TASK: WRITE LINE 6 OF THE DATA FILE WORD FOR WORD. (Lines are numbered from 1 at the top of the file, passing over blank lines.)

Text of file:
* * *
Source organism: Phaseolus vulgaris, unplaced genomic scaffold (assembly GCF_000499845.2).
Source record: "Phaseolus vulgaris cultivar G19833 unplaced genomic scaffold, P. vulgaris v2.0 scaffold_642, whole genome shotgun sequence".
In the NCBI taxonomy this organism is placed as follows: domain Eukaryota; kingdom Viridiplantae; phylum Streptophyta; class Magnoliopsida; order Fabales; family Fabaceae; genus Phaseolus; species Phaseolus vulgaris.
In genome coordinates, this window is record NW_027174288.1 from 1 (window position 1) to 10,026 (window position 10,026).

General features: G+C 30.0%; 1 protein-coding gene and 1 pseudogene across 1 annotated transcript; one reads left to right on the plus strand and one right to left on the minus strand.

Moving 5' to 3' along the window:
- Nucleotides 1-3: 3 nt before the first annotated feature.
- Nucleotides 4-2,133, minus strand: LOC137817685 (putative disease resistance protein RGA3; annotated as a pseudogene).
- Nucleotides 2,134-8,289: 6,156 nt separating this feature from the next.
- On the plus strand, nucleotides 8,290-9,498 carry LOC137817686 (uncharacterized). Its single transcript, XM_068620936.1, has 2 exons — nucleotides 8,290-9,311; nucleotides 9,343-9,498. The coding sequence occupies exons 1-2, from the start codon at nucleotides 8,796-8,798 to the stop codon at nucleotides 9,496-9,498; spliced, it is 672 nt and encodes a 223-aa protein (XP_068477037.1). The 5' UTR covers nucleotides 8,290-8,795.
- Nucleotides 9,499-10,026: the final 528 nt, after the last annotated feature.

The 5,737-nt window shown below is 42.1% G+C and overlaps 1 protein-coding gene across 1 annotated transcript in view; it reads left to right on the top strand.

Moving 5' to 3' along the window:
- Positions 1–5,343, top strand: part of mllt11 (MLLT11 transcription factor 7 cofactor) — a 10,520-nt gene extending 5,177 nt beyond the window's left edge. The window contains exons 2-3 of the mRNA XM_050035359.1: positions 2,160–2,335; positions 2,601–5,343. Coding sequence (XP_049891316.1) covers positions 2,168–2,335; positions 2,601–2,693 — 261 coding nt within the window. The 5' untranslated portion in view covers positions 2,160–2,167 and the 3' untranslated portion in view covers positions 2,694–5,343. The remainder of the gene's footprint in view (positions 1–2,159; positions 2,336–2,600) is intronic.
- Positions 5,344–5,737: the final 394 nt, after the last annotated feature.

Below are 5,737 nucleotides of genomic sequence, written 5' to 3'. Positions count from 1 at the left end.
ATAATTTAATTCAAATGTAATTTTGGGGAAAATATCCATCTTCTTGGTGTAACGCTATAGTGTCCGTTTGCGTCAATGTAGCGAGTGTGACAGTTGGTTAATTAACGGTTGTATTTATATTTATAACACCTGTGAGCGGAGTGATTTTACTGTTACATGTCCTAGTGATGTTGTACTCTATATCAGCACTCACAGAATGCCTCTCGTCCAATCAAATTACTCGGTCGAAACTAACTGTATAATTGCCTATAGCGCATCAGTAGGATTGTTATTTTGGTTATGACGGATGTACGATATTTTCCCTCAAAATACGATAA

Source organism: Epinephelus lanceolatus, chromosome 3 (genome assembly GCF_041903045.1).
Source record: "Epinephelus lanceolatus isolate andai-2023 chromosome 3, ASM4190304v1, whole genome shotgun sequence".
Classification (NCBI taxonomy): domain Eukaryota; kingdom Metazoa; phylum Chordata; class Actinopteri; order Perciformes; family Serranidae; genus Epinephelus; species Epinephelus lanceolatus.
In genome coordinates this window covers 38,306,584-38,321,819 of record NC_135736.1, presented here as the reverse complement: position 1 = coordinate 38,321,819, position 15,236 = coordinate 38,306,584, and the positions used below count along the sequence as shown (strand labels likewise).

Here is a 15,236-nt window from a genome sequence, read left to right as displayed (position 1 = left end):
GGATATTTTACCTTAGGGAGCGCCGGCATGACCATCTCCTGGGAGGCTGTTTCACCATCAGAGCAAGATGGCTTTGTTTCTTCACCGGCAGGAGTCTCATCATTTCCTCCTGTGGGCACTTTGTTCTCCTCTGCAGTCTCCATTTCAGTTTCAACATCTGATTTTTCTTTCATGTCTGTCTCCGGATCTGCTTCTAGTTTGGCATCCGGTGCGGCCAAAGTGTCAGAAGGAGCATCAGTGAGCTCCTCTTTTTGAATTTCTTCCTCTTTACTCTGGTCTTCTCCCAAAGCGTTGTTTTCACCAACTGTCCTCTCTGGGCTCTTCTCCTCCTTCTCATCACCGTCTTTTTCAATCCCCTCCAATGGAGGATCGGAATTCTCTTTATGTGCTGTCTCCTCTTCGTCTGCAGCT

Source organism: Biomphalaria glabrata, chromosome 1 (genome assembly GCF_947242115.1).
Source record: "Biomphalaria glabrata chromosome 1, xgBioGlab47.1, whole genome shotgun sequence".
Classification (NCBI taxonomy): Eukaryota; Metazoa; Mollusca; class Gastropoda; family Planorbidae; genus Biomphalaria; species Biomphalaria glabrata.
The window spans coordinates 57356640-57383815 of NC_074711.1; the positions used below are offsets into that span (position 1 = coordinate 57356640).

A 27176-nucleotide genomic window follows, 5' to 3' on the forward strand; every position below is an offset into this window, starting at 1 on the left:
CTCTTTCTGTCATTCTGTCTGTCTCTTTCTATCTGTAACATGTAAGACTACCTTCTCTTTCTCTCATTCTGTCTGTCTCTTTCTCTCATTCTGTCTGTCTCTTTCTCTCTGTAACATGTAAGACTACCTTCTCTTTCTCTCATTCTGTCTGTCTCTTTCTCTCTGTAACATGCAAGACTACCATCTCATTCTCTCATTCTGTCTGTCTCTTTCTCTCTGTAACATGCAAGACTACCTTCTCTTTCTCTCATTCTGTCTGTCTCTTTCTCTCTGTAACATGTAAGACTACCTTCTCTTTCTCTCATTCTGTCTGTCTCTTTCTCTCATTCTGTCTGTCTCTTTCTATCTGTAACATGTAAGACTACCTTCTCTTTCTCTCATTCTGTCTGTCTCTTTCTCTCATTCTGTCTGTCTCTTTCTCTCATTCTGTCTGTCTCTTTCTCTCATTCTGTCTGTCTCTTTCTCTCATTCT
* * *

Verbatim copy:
Moving 5' to 3' along the window: